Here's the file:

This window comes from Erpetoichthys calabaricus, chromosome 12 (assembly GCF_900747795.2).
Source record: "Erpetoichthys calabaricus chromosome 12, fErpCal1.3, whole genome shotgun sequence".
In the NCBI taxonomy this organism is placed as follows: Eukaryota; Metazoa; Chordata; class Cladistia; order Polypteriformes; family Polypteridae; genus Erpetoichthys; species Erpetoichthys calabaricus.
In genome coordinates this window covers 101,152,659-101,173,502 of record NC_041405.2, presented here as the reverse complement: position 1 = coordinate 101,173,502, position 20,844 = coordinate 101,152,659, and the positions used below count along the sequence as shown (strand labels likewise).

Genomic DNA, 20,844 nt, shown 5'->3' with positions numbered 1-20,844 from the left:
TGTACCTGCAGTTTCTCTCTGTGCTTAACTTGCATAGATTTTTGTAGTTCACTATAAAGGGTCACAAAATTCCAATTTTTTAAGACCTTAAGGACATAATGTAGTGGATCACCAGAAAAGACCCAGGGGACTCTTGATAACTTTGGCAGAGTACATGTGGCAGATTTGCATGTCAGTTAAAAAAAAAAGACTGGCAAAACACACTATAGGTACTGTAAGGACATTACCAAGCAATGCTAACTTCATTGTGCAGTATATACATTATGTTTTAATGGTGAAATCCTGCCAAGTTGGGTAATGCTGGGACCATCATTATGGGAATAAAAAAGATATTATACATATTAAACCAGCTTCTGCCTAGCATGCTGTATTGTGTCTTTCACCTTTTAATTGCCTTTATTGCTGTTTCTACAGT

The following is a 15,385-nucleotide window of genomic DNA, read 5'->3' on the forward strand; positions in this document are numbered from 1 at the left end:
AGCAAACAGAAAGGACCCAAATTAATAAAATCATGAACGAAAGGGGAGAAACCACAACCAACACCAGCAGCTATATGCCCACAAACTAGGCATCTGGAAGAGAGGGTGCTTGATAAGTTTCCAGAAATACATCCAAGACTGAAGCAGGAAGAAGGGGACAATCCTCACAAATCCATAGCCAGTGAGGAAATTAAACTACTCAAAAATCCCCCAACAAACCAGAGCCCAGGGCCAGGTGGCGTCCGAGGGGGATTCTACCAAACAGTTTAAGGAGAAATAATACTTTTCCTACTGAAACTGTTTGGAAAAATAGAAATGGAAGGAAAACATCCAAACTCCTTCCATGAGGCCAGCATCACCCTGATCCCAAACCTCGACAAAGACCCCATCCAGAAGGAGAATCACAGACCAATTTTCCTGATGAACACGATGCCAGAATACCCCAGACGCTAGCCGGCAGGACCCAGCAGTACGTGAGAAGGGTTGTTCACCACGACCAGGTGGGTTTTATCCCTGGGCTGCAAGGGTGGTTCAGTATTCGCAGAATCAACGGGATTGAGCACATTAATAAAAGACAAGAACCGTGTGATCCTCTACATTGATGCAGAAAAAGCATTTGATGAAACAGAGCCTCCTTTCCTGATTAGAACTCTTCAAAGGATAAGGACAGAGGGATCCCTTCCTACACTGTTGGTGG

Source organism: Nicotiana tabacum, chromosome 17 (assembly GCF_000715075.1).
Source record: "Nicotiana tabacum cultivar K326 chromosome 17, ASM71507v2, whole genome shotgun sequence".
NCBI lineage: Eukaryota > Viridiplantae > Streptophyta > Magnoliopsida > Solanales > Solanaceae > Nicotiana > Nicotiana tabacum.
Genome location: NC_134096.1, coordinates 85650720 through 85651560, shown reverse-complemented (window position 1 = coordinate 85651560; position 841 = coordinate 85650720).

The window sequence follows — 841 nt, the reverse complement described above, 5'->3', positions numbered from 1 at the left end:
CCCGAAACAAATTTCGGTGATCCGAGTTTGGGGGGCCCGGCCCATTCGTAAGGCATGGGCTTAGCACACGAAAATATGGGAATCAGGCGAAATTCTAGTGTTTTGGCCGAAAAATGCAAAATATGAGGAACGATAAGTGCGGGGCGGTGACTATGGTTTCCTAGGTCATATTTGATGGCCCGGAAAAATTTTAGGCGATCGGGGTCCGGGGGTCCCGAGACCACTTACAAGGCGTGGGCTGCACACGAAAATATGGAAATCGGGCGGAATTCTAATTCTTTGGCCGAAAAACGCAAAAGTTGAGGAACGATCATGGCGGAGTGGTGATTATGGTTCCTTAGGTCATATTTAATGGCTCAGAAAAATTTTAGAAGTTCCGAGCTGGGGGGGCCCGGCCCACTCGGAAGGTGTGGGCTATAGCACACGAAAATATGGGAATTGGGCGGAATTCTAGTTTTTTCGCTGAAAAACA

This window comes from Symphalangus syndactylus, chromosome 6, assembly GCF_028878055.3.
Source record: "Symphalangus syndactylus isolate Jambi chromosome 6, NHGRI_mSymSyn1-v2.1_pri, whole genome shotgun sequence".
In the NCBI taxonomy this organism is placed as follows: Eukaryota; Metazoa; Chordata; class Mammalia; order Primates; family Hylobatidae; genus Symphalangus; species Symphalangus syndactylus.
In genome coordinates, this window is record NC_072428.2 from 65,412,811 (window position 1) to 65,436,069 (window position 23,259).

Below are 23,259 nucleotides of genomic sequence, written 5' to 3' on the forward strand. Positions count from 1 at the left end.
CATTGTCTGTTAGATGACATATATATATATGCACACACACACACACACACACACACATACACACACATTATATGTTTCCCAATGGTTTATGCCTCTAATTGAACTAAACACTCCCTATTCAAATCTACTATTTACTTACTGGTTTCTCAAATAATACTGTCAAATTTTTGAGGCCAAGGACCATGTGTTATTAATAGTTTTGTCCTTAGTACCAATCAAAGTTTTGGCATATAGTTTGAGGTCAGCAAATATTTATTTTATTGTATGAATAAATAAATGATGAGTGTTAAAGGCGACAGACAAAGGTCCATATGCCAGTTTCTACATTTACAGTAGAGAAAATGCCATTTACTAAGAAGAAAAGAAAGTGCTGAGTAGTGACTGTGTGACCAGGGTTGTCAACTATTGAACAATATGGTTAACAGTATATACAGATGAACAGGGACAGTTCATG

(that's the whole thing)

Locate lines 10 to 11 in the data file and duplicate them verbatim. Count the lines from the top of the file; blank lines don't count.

Source record: "Nicotiana tabacum cultivar K326 chromosome 17, ASM71507v2, whole genome shotgun sequence".
NCBI lineage: Eukaryota > Viridiplantae > Streptophyta > Magnoliopsida > Solanales > Solanaceae > Nicotiana > Nicotiana tabacum.